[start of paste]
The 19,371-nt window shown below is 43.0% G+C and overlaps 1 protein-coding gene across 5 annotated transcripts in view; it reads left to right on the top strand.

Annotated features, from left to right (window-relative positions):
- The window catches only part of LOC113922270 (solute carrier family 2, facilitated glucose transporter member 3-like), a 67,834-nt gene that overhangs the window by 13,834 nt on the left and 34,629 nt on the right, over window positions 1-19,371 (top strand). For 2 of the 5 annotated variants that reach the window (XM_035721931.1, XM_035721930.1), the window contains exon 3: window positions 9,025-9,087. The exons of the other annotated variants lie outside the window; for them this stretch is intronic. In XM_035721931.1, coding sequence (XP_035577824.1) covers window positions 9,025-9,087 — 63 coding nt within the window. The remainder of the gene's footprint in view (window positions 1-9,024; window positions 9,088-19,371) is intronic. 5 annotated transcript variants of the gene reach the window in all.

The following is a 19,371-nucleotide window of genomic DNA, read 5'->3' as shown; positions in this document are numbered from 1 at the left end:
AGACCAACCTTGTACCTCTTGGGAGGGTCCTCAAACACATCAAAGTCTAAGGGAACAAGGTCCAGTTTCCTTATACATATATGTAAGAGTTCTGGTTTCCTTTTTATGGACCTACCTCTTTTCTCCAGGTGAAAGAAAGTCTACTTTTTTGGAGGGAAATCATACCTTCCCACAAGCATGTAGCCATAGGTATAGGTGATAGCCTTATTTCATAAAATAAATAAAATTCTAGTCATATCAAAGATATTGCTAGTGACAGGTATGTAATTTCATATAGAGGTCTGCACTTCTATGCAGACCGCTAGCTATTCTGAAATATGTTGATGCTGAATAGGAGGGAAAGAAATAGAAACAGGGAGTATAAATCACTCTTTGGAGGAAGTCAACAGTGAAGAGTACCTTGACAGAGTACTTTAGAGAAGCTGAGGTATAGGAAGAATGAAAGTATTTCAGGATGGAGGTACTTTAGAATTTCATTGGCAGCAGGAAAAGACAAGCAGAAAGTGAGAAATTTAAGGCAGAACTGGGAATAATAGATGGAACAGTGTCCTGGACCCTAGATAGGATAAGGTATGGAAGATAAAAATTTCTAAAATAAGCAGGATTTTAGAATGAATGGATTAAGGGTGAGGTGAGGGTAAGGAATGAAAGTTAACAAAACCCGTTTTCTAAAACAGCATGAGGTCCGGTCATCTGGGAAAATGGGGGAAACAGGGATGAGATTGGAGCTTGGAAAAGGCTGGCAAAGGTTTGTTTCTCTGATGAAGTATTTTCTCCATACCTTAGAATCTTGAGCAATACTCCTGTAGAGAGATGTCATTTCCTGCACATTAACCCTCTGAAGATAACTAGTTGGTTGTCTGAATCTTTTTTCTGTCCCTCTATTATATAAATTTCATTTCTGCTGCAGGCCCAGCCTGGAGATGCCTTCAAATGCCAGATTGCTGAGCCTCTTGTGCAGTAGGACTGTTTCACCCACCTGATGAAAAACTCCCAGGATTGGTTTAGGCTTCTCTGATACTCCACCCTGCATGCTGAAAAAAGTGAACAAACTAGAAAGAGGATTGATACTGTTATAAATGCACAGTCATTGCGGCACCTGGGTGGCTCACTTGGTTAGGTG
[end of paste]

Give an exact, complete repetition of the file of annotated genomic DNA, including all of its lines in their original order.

The 19,371-nt window shown below is 43.0% G+C and overlaps 1 protein-coding gene across 5 annotated transcripts in view; it reads left to right on the top strand.

Annotated features, from left to right (window-relative positions):
- The window catches only part of LOC113922270 (solute carrier family 2, facilitated glucose transporter member 3-like), a 67,834-nt gene that overhangs the window by 13,834 nt on the left and 34,629 nt on the right, over window positions 1-19,371 (top strand). For 2 of the 5 annotated variants that reach the window (XM_035721931.1, XM_035721930.1), the window contains exon 3: window positions 9,025-9,087. The exons of the other annotated variants lie outside the window; for them this stretch is intronic. In XM_035721931.1, coding sequence (XP_035577824.1) covers window positions 9,025-9,087 — 63 coding nt within the window. The remainder of the gene's footprint in view (window positions 1-9,024; window positions 9,088-19,371) is intronic. 5 annotated transcript variants of the gene reach the window in all.

The following is a 19,371-nucleotide window of genomic DNA, read 5'->3' as shown; positions in this document are numbered from 1 at the left end:
AGACCAACCTTGTACCTCTTGGGAGGGTCCTCAAACACATCAAAGTCTAAGGGAACAAGGTCCAGTTTCCTTATACATATATGTAAGAGTTCTGGTTTCCTTTTTATGGACCTACCTCTTTTCTCCAGGTGAAAGAAAGTCTACTTTTTTGGAGGGAAATCATACCTTCCCACAAGCATGTAGCCATAGGTATAGGTGATAGCCTTATTTCATAAAATAAATAAAATTCTAGTCATATCAAAGATATTGCTAGTGACAGGTATGTAATTTCATATAGAGGTCTGCACTTCTATGCAGACCGCTAGCTATTCTGAAATATGTTGATGCTGAATAGGAGGGAAAGAAATAGAAACAGGGAGTATAAATCACTCTTTGGAGGAAGTCAACAGTGAAGAGTACCTTGACAGAGTACTTTAGAGAAGCTGAGGTATAGGAAGAATGAAAGTATTTCAGGATGGAGGTACTTTAGAATTTCATTGGCAGCAGGAAAAGACAAGCAGAAAGTGAGAAATTTAAGGCAGAACTGGGAATAATAGATGGAACAGTGTCCTGGACCCTAGATAGGATAAGGTATGGAAGATAAAAATTTCTAAAATAAGCAGGATTTTAGAATGAATGGATTAAGGGTGAGGTGAGGGTAAGGAATGAAAGTTAACAAAACCCGTTTTCTAAAACAGCATGAGGTCCGGTCATCTGGGAAAATGGGGGAAACAGGGATGAGATTGGAGCTTGGAAAAGGCTGGCAAAGGTTTGTTTCTCTGATGAAGTATTTTCTCCATACCTTAGAATCTTGAGCAATACTCCTGTAGAGAGATGTCATTTCCTGCACATTAACCCTCTGAAGATAACTAGTTGGTTGTCTGAATCTTTTTTCTGTCCCTCTATTATATAAATTTCATTTCTGCTGCAGGCCCAGCCTGGAGATGCCTTCAAATGCCAGATTGCTGAGCCTCTTGTGCAGTAGGACTGTTTCACCCACCTGATGAAAAACTCCCAGGATTGGTTTAGGCTTCTCTGATACTCCACCCTGCATGCTGAAAAAAGTGAACAAACTAGAAAGAGGATTGATACTGTTATAAATGCACAGTCATTGCGGCACCTGGGTGGCTCACTTGGTTAGGTG